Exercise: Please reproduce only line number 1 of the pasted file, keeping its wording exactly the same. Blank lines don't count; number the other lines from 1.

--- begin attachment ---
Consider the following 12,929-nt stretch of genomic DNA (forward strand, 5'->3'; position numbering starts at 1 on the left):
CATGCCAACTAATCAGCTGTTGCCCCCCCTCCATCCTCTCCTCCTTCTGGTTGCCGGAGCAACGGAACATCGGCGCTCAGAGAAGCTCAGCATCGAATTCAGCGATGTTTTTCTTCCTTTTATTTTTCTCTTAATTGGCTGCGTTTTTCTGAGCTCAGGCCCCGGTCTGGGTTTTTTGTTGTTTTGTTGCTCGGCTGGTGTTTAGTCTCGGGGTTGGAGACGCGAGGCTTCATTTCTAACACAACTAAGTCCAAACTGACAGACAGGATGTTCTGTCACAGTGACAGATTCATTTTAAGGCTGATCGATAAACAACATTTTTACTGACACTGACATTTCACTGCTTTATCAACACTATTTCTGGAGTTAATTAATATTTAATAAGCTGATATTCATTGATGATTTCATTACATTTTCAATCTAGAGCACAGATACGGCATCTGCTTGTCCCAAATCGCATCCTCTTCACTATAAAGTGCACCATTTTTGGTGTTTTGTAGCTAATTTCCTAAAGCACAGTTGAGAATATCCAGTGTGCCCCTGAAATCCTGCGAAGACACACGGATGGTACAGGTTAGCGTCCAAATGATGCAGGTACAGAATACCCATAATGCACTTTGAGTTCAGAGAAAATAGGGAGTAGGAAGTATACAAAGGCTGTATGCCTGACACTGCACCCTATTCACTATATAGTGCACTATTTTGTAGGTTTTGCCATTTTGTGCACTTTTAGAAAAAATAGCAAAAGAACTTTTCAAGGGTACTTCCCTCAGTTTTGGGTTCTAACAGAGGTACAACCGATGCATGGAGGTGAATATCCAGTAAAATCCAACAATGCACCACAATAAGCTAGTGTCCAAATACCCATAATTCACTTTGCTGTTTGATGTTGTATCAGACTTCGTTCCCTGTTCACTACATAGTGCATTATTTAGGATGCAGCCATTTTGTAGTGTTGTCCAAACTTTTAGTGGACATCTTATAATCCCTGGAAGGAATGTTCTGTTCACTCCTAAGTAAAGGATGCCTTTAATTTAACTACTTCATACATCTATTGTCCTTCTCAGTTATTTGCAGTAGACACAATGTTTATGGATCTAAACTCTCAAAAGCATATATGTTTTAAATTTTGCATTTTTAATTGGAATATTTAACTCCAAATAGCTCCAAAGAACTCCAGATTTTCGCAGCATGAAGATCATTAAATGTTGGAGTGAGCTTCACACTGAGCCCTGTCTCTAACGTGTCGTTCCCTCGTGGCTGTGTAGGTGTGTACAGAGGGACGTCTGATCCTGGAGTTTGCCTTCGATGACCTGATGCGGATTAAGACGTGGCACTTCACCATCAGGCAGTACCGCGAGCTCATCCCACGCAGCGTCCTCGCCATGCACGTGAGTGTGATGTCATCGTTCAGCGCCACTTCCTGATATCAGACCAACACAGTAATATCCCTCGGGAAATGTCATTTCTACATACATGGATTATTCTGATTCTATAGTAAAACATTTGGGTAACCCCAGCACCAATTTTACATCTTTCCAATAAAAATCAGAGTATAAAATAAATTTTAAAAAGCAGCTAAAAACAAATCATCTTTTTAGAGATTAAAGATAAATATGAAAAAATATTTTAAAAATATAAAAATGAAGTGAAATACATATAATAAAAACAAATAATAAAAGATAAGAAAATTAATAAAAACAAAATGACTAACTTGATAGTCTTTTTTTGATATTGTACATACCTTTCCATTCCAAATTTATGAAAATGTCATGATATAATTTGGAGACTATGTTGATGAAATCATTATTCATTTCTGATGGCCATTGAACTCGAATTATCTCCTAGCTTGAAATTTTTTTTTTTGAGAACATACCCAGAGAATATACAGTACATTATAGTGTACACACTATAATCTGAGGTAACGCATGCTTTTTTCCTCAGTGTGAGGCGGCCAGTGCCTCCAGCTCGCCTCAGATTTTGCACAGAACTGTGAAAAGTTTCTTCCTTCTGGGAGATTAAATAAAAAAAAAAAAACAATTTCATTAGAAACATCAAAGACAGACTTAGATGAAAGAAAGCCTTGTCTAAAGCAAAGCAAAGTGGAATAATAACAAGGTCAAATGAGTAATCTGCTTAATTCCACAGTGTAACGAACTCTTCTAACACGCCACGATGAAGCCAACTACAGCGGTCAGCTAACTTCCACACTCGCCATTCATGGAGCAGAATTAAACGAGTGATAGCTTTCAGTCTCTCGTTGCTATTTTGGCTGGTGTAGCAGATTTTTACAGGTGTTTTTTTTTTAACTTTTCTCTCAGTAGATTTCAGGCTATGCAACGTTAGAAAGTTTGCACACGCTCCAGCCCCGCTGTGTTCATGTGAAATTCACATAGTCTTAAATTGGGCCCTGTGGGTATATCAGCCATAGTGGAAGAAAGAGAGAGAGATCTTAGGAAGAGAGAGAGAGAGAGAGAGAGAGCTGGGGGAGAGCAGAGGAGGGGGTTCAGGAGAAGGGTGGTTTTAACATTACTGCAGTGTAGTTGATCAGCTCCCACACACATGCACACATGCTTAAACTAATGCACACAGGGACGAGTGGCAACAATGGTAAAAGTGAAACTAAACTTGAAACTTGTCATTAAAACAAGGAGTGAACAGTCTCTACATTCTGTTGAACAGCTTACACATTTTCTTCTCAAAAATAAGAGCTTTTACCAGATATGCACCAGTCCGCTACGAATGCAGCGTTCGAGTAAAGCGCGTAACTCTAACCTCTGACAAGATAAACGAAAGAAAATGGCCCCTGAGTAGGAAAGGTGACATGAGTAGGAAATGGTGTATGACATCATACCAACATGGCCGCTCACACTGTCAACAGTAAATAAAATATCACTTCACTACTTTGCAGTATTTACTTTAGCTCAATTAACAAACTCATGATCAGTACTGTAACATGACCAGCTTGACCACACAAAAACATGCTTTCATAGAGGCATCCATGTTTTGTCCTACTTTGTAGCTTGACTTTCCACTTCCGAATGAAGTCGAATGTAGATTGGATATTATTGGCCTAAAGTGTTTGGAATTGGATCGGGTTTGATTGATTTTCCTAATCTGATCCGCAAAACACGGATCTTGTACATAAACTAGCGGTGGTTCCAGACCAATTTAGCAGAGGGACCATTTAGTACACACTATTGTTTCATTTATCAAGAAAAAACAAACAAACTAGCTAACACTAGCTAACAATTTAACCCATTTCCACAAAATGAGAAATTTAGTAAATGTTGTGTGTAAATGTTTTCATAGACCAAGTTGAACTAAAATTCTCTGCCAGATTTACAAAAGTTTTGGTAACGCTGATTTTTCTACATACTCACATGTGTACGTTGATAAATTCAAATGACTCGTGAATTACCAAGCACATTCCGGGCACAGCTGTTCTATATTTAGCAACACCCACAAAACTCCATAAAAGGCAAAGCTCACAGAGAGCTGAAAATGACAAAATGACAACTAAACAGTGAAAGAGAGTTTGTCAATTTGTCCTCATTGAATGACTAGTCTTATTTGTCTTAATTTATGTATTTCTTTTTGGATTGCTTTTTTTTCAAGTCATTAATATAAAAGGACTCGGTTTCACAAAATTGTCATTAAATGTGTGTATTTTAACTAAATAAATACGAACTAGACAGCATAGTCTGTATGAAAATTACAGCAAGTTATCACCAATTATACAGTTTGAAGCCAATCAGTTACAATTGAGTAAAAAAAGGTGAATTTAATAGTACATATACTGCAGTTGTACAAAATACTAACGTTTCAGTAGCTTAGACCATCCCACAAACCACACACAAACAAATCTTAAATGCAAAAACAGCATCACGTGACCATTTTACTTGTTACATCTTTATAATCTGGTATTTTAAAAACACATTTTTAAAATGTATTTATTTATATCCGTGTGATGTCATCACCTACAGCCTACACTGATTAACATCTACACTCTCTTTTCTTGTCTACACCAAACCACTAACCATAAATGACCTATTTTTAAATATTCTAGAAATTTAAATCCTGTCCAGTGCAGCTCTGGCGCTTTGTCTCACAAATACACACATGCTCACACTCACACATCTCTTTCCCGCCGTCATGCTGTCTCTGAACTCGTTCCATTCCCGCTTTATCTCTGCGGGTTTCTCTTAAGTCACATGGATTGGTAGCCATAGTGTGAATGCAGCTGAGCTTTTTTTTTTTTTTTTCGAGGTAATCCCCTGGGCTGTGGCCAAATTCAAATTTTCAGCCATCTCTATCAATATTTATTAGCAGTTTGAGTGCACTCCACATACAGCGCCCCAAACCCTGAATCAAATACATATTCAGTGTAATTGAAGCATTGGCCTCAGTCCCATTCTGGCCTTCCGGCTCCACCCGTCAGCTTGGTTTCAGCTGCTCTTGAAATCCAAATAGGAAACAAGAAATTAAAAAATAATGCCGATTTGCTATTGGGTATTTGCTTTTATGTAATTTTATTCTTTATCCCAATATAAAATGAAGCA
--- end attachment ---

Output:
Consider the following 12,929-nt stretch of genomic DNA (forward strand, 5'->3'; position numbering starts at 1 on the left):